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2.5.  Fuzzy Selection Tool (Magic Wand)

Revision History
Revision $Revision: 1.49 $ 2006-06-05 j.h

Figure 8.10.  Magic Wand tool icon in the Toolbox

Magic Wand tool icon in the Toolbox

The Fuzzy Select (Magic Wand) tool is designed to select areas of the current layer or image based on color similarity. It starts selecting when you click at a spot in the image, and expands outward like water flooding low-lying areas, selecting contiguous pixels whose colors are similar to the starting pixel. You can control the threshold of similarity by dragging the mouse downward or to the right: the farther you drag it, the larger the selected region. And you can reduce the selection by dragging upwards or to the left.

When using this tool, it is very important to pick the right starting point. If you select the wrong spot, you might get something very different from what you want, or even the opposite.

The Wand is a good tool for selecting objects with sharp edges. It is fun to use, so beginners often start out using it a lot. You will probably find, however, that the more you use it, the more frustrated you become with the difficulty of selecting exactly what you what, no more, no less. Perhaps the most frustrating aspect is that after you have released the mouse button, you can't make small adjustments to the threshold: you have to start over again from scratch. More experienced users find that the Path and Color Select tools are often more efficient, and use the Wand less. Still, it is useful for selecting an area within a contour, or touching up imperfect selections. It often works very well for selecting a solid-colored (or nearly solid-colored) background area.

Note that as the selected area expands outward from the center, it does not only propagate to pixels that touch each other: it is capable of jumping over small gaps. The distance it can jump over is set in the Tool Options page of the Preferences dialog: the "Default threshold" for Finding Continguous Regions. By raising or lowering this value, you can make the Magic Wand either more or less aggressive. (Filling with the Bucket Fill and Blend tools will also be affected.)

2.5.1.  How to Activate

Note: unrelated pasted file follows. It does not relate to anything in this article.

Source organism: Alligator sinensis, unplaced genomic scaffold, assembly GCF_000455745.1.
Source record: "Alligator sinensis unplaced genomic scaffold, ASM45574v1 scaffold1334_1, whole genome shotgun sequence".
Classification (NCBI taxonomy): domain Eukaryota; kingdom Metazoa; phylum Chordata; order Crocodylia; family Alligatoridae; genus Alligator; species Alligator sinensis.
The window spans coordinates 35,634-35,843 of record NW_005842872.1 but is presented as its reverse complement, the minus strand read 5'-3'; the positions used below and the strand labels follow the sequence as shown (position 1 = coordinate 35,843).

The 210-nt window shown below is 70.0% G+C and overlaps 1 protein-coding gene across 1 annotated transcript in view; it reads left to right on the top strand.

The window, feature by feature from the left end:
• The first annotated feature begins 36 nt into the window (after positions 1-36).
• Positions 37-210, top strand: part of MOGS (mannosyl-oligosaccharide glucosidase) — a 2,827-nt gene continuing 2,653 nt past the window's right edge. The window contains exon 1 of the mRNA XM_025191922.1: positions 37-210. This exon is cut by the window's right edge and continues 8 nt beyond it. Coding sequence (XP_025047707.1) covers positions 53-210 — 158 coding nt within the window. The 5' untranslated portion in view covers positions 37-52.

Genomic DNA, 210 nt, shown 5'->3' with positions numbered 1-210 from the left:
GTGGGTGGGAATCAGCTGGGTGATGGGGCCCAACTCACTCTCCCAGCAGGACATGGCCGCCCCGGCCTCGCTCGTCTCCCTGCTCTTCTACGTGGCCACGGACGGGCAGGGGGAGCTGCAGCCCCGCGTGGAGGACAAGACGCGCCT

The Magic Wand Tool can be activated from an image menu as Tools->Selection Tools->Fuzzy Select; from the Toolbox by clicking on the tool icon ; or from the keyboard using the shortcut z. ("Z" stands for "Zauber", the German word for Magic.)

2.5.2.  Key modifiers (Defaults)

The Fuzzy Select tool does not have any special key modifiers, only the ones that affect all selection tools in the same way. See Selection Tools for help with these.

2.5.3.  Options

Figure 8.11.  Tool Options for the Magic Wand tool

Tool Options for the Magic Wand tool
[Note] Note

See Selection Tools for help with options that are common to all these tools. Only options that are specific to the Magic Wand tool are explained here.

Finding Similar Colors

These options affect the way the Magic Wand expands the selection out from the initial point.

Select Transparent Areas

This option gives the Magic Wand the ability to select areas that are completely transparent. If this option is not checked, transparent areas will never be included in the selection.

Sample Merged

This option becomes relevant when you have several layers in your image, and the active layer is either semi-transparent or is set to another Layer Mode than Normal. If this is the case, the colors present in the layer will be different from the colors in the composite image. If the "Sample Merged" option is unchecked, the wand will only react to the color in the active layer when it creates a selection. If it is checked it will react to the composite color of all visible layers. For further information, see the glossary entry Sample Merged.


This slider determines the range of colors that will be selected at the moment you click the pointer on the initial point, before dragging it: the higher the threshold, the larger the resulting selection. After the first button-press, dragging the pointer downward or to the right will increase the size of the selection; dragging upward or to the left will decrease it. Thus, you have the same set of possibilities regardless of the Threshold setting: what differs is the amount of dragging you have to do to get the result you want.

  Published under the terms of the GNU General Public License Design by Interspire